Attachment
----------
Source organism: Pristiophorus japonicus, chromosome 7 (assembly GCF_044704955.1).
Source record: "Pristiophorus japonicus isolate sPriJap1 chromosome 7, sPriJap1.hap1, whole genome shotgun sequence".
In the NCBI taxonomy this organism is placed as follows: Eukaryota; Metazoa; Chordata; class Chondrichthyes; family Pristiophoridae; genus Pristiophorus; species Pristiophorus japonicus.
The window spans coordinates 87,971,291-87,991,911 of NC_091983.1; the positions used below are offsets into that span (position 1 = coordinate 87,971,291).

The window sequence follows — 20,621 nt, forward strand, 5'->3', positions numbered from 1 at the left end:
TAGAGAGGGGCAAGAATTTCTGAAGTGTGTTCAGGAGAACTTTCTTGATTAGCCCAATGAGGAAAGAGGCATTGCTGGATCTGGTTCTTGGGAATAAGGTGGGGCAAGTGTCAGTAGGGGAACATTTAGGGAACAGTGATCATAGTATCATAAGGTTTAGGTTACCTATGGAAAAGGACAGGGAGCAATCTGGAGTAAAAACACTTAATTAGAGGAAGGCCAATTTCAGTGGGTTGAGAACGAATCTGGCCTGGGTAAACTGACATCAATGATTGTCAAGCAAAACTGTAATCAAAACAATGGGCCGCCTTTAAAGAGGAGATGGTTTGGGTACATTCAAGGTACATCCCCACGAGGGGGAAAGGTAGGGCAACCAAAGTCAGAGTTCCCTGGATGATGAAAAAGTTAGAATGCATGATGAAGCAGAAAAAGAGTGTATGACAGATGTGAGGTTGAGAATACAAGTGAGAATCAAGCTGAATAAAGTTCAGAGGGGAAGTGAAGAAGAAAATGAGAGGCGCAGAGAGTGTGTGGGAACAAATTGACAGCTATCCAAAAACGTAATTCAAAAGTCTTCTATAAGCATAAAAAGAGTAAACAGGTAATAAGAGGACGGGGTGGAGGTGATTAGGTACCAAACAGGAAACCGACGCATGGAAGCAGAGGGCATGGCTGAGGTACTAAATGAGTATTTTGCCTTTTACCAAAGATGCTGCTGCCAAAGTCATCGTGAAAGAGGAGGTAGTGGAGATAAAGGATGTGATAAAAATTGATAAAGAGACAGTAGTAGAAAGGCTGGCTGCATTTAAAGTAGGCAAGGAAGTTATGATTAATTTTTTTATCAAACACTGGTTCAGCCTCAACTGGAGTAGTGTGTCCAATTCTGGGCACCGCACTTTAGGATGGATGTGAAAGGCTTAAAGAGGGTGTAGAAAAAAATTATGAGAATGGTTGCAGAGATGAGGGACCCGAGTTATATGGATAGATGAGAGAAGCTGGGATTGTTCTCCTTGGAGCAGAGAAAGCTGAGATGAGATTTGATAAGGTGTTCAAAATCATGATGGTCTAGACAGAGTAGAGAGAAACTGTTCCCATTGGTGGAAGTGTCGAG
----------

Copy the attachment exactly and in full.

Source organism: Pristiophorus japonicus, chromosome 7 (assembly GCF_044704955.1).
Source record: "Pristiophorus japonicus isolate sPriJap1 chromosome 7, sPriJap1.hap1, whole genome shotgun sequence".
In the NCBI taxonomy this organism is placed as follows: Eukaryota; Metazoa; Chordata; class Chondrichthyes; family Pristiophoridae; genus Pristiophorus; species Pristiophorus japonicus.
The window spans coordinates 87,971,291-87,991,911 of NC_091983.1; the positions used below are offsets into that span (position 1 = coordinate 87,971,291).

The window sequence follows — 20,621 nt, forward strand, 5'->3', positions numbered from 1 at the left end:
TAGAGAGGGGCAAGAATTTCTGAAGTGTGTTCAGGAGAACTTTCTTGATTAGCCCAATGAGGAAAGAGGCATTGCTGGATCTGGTTCTTGGGAATAAGGTGGGGCAAGTGTCAGTAGGGGAACATTTAGGGAACAGTGATCATAGTATCATAAGGTTTAGGTTACCTATGGAAAAGGACAGGGAGCAATCTGGAGTAAAAACACTTAATTAGAGGAAGGCCAATTTCAGTGGGTTGAGAACGAATCTGGCCTGGGTAAACTGACATCAATGATTGTCAAGCAAAACTGTAATCAAAACAATGGGCCGCCTTTAAAGAGGAGATGGTTTGGGTACATTCAAGGTACATCCCCACGAGGGGGAAAGGTAGGGCAACCAAAGTCAGAGTTCCCTGGATGATGAAAAAGTTAGAATGCATGATGAAGCAGAAAAAGAGTGTATGACAGATGTGAGGTTGAGAATACAAGTGAGAATCAAGCTGAATAAAGTTCAGAGGGGAAGTGAAGAAGAAAATGAGAGGCGCAGAGAGTGTGTGGGAACAAATTGACAGCTATCCAAAAACGTAATTCAAAAGTCTTCTATAAGCATAAAAAGAGTAAACAGGTAATAAGAGGACGGGGTGGAGGTGATTAGGTACCAAACAGGAAACCGACGCATGGAAGCAGAGGGCATGGCTGAGGTACTAAATGAGTATTTTGCCTTTTACCAAAGATGCTGCTGCCAAAGTCATCGTGAAAGAGGAGGTAGTGGAGATAAAGGATGTGATAAAAATTGATAAAGAGACAGTAGTAGAAAGGCTGGCTGCATTTAAAGTAGGCAAGGAAGTTATGATTAATTTTTTTATCAAACACTGGTTCAGCCTCAACTGGAGTAGTGTGTCCAATTCTGGGCACCGCACTTTAGGATGGATGTGAAAGGCTTAAAGAGGGTGTAGAAAAAAATTATGAGAATGGTTGCAGAGATGAGGGACCCGAGTTATATGGATAGATGAGAGAAGCTGGGATTGTTCTCCTTGGAGCAGAGAAAGCTGAGATGAGATTTGATAAGGTGTTCAAAATCATGATGGTCTAGACAGAGTAGAGAGAAACTGTTCCCATTGGTGGAAGTGTCGAG